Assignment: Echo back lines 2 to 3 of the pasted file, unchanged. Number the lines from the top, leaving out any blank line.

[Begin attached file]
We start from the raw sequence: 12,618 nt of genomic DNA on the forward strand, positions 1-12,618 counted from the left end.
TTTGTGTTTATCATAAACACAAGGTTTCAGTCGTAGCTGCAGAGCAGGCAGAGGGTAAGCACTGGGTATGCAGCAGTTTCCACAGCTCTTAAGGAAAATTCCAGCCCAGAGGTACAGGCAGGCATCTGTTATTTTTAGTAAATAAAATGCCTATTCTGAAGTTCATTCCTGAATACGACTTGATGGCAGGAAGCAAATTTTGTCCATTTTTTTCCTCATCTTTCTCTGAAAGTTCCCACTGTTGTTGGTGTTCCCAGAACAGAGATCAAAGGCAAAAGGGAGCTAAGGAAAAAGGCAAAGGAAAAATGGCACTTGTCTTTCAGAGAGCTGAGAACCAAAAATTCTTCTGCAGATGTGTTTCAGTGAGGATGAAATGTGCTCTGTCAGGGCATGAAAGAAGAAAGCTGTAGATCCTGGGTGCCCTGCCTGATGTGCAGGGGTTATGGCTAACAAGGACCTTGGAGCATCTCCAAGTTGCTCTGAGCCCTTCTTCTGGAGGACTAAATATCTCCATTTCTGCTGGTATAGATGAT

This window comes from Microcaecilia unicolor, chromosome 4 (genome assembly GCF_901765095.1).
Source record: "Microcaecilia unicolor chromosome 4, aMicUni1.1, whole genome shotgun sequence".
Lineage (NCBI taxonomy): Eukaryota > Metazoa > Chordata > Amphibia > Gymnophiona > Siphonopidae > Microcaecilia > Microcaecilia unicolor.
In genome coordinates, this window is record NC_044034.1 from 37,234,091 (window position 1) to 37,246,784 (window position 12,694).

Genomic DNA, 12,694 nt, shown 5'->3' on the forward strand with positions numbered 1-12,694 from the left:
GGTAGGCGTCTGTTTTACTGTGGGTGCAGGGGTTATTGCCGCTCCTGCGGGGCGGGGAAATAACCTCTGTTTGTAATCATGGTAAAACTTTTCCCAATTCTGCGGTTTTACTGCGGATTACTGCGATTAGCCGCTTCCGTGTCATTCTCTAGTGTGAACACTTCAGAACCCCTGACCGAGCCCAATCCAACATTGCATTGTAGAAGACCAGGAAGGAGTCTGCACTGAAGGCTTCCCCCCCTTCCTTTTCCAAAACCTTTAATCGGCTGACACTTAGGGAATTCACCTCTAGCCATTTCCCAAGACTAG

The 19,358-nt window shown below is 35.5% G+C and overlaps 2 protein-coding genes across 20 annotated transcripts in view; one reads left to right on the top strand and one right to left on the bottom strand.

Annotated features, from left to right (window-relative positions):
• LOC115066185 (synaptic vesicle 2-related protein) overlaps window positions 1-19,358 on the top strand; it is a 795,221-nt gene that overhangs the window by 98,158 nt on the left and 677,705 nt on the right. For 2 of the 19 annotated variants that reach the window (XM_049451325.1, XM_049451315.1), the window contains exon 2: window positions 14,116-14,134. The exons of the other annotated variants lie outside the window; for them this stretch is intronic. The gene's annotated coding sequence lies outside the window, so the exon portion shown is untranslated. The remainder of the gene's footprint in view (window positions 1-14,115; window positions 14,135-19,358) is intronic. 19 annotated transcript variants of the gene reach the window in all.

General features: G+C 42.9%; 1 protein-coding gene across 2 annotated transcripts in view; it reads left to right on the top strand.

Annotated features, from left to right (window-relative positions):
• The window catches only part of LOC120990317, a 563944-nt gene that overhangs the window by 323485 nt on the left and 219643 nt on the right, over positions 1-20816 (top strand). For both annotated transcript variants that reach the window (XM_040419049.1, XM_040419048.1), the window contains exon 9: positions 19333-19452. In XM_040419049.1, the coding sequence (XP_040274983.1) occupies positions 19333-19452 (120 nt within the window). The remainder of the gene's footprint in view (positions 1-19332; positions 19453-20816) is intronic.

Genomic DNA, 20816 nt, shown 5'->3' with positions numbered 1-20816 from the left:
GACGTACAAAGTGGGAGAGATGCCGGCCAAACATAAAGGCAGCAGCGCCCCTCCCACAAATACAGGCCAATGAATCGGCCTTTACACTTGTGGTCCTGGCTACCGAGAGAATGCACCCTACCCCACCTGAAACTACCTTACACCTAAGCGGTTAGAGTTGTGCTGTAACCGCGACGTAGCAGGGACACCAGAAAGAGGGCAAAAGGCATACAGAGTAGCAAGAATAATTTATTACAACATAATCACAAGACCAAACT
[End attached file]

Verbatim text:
TTTGTGTTTATCATAAACACAAGGTTTCAGTCGTAGCTGCAGAGCAGGCAGAGGGTAAGCACTGGGTATGCAGCAGTTTCCACAGCTCTTAAGGAAAATTCCAGCCCAGAGGTACAGGCAGGCATCTGTTATTTTTAGTAAATAAAATGCCTATTCTGAAGTTCATTCCTGAATACGACTTGATGGCAGGAAGCAAATTTTGTCCATTTTTTTCCTCATCTTTCTCTGAAAGTTCCCACTGTTGTTGGTGTTCCCAGAACAGAGATCAAAGGCAAAAGGGAGCTAAGGAAAAAGGCAAAGGAAAAATGGCACTTGTCTTTCAGAGAGCTGAGAACCAAAAATTCTTCTGCAGATGTGTTTCAGTGAGGATGAAATGTGCTCTGTCAGGGCATGAAAGAAGAAAGCTGTAGATCCTGGGTGCCCTGCCTGATGTGCAGGGGTTATGGCTAACAAGGACCTTGGAGCATCTCCAAGTTGCTCTGAGCCCTTCTTCTGGAGGACTAAATATCTCCATTTCTGCTGGTATAGATGAT

This window comes from Microcaecilia unicolor, chromosome 4 (genome assembly GCF_901765095.1).